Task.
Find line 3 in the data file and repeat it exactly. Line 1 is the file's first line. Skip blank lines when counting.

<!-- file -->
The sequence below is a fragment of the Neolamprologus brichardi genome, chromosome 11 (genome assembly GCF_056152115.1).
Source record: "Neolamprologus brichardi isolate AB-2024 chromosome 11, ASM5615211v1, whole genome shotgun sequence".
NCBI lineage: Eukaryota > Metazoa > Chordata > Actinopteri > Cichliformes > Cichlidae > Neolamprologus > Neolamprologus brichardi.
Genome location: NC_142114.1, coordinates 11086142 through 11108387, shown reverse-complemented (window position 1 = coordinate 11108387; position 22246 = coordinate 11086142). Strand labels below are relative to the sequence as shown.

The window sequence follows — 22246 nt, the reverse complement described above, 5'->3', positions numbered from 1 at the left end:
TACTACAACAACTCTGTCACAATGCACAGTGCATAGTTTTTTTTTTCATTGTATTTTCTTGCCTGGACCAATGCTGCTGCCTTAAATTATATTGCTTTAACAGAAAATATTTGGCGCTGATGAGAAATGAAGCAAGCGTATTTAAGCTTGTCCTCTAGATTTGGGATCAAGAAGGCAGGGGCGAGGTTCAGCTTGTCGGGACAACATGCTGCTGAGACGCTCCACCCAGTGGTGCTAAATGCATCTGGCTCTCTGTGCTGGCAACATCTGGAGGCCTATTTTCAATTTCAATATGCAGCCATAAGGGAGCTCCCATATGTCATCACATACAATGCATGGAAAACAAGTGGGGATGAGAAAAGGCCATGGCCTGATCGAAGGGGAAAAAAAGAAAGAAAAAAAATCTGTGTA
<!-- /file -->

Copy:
NCBI lineage: Eukaryota > Metazoa > Chordata > Actinopteri > Cichliformes > Cichlidae > Neolamprologus > Neolamprologus brichardi.